Nearly 1,400 Yellowstone employee surveillance tests conducted on front-line employees with zero positives
By Moosetrack Megan

Posted: August 19, 2020
Employee Surveillance Testing
In partnership with the states of Montana and Wyoming and surrounding counties, Yellowstone National Park has conducted nearly 1,400 employee (asymptomatic) surveillance tests since early June (346 tests in the past three weeks) on front-line employees and all test results have been negative. More information about the surveillance testing effort is available in park news releases dated June 30 and June 4.
  • Total tests conducted to date: 1,499
  • Total tests with negative results: 1,378
  • Total tests with positive results: 0
  • Total tests with results pending: 121
Zero-Positive Symptomatic Cases in Visitors or Employees
Yellowstone employees
The two Yellowstone concession employees who tested positive for COVID-19 in July have recovered. These cases are no longer active, and no other employees have tested positive in the previous four weeks out of a workforce of approximately 2,000. In accordance with the Centers for Disease Control and Prevention guidance, the park continues to proactively quarantine employees who have symptoms.
No visitors have tested positive in the last four weeks in any of Yellowstone’s medical clinics. There have been approximately 1.66 million visits to the park since it opened on May 18.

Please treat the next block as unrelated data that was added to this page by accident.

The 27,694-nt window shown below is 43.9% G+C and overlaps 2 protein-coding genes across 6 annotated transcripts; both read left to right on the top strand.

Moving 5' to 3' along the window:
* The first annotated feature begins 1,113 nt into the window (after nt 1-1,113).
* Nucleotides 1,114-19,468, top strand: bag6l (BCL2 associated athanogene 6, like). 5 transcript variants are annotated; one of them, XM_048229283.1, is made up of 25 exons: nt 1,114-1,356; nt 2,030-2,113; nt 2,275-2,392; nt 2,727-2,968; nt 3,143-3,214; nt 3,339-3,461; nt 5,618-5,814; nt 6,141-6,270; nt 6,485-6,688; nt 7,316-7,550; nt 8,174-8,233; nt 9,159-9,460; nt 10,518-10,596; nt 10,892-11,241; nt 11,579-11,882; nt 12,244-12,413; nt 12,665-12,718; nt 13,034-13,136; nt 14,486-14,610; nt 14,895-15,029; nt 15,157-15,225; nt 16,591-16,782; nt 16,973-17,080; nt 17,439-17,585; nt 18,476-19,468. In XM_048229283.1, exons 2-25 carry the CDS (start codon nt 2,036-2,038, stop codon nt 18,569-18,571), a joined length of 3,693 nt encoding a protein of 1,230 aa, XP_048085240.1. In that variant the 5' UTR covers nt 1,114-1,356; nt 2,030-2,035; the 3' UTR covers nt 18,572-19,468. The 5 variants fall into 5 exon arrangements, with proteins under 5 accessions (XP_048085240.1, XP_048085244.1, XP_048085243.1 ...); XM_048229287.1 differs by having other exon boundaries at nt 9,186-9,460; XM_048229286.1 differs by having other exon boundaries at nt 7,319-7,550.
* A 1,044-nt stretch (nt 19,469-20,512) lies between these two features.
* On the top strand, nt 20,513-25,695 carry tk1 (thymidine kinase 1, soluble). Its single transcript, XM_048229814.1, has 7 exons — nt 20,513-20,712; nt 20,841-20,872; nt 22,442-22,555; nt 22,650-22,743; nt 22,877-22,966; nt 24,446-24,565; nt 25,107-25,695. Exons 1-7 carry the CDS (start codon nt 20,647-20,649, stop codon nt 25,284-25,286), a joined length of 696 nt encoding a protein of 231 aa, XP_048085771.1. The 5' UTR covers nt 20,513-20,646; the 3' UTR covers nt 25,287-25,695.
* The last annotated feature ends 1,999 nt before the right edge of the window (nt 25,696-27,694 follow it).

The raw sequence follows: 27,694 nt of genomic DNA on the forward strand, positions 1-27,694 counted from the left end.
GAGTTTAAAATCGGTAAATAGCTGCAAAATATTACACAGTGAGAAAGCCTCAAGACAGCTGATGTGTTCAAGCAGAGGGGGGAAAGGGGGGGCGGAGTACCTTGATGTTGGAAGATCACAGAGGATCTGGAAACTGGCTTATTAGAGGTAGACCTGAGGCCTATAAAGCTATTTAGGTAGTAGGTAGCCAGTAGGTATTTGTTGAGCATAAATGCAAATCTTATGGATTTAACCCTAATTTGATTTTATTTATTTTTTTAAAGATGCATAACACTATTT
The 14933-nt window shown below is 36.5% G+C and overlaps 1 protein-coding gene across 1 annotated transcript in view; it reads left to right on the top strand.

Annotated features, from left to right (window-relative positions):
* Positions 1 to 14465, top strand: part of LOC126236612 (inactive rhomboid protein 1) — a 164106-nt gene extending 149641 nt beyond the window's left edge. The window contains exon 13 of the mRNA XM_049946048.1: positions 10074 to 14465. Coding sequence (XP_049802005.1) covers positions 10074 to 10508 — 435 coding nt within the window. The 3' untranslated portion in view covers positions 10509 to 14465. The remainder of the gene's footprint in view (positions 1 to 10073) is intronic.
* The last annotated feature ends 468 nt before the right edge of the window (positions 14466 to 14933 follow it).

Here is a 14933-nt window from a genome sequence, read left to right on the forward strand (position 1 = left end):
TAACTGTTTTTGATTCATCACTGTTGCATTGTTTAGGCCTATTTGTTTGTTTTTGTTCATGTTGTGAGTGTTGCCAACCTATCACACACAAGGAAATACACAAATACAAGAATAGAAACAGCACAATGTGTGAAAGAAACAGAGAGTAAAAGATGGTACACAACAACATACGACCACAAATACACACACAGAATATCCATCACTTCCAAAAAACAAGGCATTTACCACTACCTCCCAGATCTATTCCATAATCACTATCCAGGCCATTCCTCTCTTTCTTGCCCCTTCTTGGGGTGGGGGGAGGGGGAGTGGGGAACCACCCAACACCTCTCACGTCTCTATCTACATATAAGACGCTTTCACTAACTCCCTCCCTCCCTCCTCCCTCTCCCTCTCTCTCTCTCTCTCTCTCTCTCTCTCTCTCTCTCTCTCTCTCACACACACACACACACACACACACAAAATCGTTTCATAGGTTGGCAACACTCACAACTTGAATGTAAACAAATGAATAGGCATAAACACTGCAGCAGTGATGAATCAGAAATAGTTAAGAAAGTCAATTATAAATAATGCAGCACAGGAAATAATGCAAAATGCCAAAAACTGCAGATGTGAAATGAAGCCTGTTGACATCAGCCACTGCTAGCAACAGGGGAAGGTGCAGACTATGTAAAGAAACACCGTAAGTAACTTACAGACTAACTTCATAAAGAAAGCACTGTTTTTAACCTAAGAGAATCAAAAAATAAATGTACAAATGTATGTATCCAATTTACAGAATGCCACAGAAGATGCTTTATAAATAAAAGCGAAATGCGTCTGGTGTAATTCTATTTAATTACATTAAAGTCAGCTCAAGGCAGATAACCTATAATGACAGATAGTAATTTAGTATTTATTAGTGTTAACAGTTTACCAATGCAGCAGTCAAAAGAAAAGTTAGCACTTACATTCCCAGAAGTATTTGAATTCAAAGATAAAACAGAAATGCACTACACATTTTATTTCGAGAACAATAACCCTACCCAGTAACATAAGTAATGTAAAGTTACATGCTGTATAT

Wastewater Testing
The park continues to test wastewater with several surrounding counties in Wyoming and Montana. Information gathered allows the park to monitor levels of COVID-19 in wastewater at the park’s most popular developed areas (Mammoth Hot Springs and Old Faithful).
Recent samples taken from the Mammoth Hot Springs wastewater system indicated non-detectable levels of COVID-19. Samples taken from the Old Faithful system indicated near non-detectable levels. Visit Wyoming Department of Health Wastewater Monitor for details.
Wastewater testing for COVID-19 is a new technology and interpretation of the results is not well understood. At this time, the park hopes that results will be useful to identify trends.
The park, in partnership with the Wyoming Department of Health, will routinely take and test wastewater samples for a year to best protect public health.
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